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Author (up) Carl B. Koford file  url
openurl 
  Title Prairie Dogs, Whitefaces, and Blue Grama Type Journal Article
  Year 1958 Publication Abbreviated Journal  
  Volume Issue Pages 3-78  
  Keywords Prairie dog, Rodents, Grasses, Vegetation, Prairie soils, Plants, Forbs, Burrows, Forage  
  Abstract Man changes his environment to suit his

needs. If he wants protection from cold or

enemies, he builds houses and dwells in towns.

If he needs food, he destroys weeds and fos-

ters crops. But this ability to alter surround-

ings to his own advantage is not unique with

man; it is shared by many humble animals.

Among these are the large rodents of the

western grasslands, the ground squirrels and

the prairie dogs.
 
  Call Number Serial 1863  
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Author (up) Dyksterhuis, E.J. file  url
openurl 
  Title Ecological principles in range evaluation Type Journal Article
  Year 1958 Publication The Botanical Review Abbreviated Journal Bot. Rev  
  Volume 24 Issue 4 Pages 253-272  
  Keywords Vegetation, Synecology, Rangeland soils, Forest soils, Soil ecology, Rangelands, Ecosystems, Pastures, Plants, Climax communities  
  Abstract Range ecology has certain unique features, but its fundamentals

are those of all ecology. Thus, current perspective in range evalua-

tion was expressed more than 30 years ago by the marine ecologist

who postulated: If the problem covers enormous numbers of or-

ganisms, or a large extent of space, or a long period of time, the

effect of minor factors is so deeply submerged that we are not able

to trace them. The greater the magnitude of the problem the fewer

the factors which need to be considered in its analysis, and the

less complex the terms of its solution (Allen, '26).

For our purpose the term “range evaluation” will be used to

mean accurately estimating the amount, quality or worth of range.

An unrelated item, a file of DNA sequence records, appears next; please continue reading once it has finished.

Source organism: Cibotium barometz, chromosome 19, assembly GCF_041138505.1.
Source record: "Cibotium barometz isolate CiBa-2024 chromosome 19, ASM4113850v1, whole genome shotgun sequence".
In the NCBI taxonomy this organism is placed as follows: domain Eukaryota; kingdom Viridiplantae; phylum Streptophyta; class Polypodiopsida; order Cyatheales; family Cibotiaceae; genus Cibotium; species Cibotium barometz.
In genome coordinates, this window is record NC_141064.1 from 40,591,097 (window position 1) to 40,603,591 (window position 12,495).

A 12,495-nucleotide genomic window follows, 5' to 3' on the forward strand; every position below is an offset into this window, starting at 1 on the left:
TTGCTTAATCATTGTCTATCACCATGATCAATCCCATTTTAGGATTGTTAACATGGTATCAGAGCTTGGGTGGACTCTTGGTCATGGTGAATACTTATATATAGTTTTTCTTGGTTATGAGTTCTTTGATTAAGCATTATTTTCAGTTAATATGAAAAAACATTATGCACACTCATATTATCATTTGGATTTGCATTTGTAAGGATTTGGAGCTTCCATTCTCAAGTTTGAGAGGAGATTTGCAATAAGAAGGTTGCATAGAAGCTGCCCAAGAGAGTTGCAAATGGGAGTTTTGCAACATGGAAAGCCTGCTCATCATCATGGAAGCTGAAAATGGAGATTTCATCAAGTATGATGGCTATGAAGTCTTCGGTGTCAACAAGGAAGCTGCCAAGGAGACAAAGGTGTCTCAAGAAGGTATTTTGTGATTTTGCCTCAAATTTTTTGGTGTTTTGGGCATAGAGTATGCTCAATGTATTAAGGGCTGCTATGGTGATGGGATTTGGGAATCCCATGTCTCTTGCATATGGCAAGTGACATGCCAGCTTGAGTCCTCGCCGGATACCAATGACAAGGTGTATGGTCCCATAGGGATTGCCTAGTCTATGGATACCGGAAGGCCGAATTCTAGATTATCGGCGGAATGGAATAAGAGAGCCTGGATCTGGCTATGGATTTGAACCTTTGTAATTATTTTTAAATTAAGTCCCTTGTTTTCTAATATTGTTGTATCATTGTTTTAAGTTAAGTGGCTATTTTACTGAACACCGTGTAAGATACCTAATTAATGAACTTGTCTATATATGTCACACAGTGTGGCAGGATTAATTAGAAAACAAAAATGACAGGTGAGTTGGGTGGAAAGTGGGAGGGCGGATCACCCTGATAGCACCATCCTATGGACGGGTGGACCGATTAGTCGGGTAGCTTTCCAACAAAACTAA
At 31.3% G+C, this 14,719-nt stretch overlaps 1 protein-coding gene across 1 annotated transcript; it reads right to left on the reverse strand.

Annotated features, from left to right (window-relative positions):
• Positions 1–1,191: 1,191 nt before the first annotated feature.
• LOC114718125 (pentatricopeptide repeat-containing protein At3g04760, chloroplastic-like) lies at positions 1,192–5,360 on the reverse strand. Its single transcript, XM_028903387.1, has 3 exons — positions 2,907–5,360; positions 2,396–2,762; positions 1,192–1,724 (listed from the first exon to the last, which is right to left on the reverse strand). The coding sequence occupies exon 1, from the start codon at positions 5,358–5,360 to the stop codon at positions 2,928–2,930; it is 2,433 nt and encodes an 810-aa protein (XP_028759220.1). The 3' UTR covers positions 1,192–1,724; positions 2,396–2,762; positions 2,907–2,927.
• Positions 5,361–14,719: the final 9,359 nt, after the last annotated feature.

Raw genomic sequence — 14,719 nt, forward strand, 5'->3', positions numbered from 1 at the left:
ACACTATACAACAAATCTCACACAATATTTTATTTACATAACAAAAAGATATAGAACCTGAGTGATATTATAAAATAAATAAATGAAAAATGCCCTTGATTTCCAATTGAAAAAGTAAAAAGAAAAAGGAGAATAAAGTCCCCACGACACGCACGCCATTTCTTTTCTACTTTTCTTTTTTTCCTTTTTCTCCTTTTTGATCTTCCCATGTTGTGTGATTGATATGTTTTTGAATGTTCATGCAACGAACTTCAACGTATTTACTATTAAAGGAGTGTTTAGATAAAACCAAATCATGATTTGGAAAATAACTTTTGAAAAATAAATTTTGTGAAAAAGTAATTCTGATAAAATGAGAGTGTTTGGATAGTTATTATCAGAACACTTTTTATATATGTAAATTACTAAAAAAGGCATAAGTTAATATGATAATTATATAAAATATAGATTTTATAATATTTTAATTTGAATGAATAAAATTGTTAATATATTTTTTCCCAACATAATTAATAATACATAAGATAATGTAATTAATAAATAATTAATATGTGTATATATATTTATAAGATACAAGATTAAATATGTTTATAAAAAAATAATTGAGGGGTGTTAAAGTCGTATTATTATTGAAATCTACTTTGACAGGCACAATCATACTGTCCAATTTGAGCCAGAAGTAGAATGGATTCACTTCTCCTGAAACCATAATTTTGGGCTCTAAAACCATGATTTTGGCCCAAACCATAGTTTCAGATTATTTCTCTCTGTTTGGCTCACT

Range will mean only native pasture on natural grazing land.

Ranges generally are extensive areas producing little per acre in

comparison with tame pastures. Moreover, ranges have far greater
 
  Call Number Serial 1860  
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Author (up) Favelukes, G.; Stoppani, A.O. url  openurl
  Title Baker's-yeast fumarase, a thiol enzyme Type Journal Article
  Year 1958 Publication Biochimica et Biophysica Acta Abbreviated Journal Biochim Biophys Acta  
  Volume 28 Issue 3 Pages 654-655  
  Keywords *Hydro-Lyases; Saccharomyces cerevisiae/*metabolism; *Hydrases; *SACCHAROMYCES CEREVISIAE/metabolism  
  Abstract  
  Call Number Grinnell @ engelk @ Serial 483  
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Author (up) Schmidt-Nielsen, K.; Jorgensen, C.B.; Osaki, H. file  url
openurl 
  Title Extrarenal salt excretion in birds Type Journal Article
  Year 1958 Publication The American Journal of Physiology Abbreviated Journal Am J Physiol  
  Volume 193 Issue 1 Pages 101-107  
  Keywords *Birds; Sodium Chloride/*metabolism; *Birds; *SODIUM CHLORIDE/metabolism  
  Abstract Investigations on cormorants (Phalacrocorax auritus) gave no evidence to support the hypothesis that sea birds must drink sea water in order to cover their normal needs for water. When the birds were fed fresh fish the water content of the fish was more than adequate for the renal elimination of salts and nitrogen (uric acid). However, it was found that when given a salt load cormorants also employ an extrarenal mechanism for electrolyte elimination. Whether the load is imposed orally or by infusion of hypertonic NaCl solution, cormorants excrete a highly hypertonic liquid that drips out from the internal nares and collects at the tip of the beak, from which the birds shake the drops with a sudden jerk of the head. The concentration (500600 mN NaCl) and the rate of secretion (up to 0.2 ml/min. in a 1.5-kg bird) are so high that with continuous secretion the entire NaCl content of the body could be eliminated in roughly 10 hours. The secretion contains practically only sodium and chloride in nearly equivalent amounts. The production of the nasal secretion is stimulated also by a nonelectrolytic osmotic load (sucrose), which indicates that the mechanism responds to general osmotic conditions rather than specifically to the sodium or chloride concentration of the plasma. The nasal secretion has been observed only after an osmotic load and never in fasting birds or after ingestion of fish or fresh water.  
  Call Number Serial 191  
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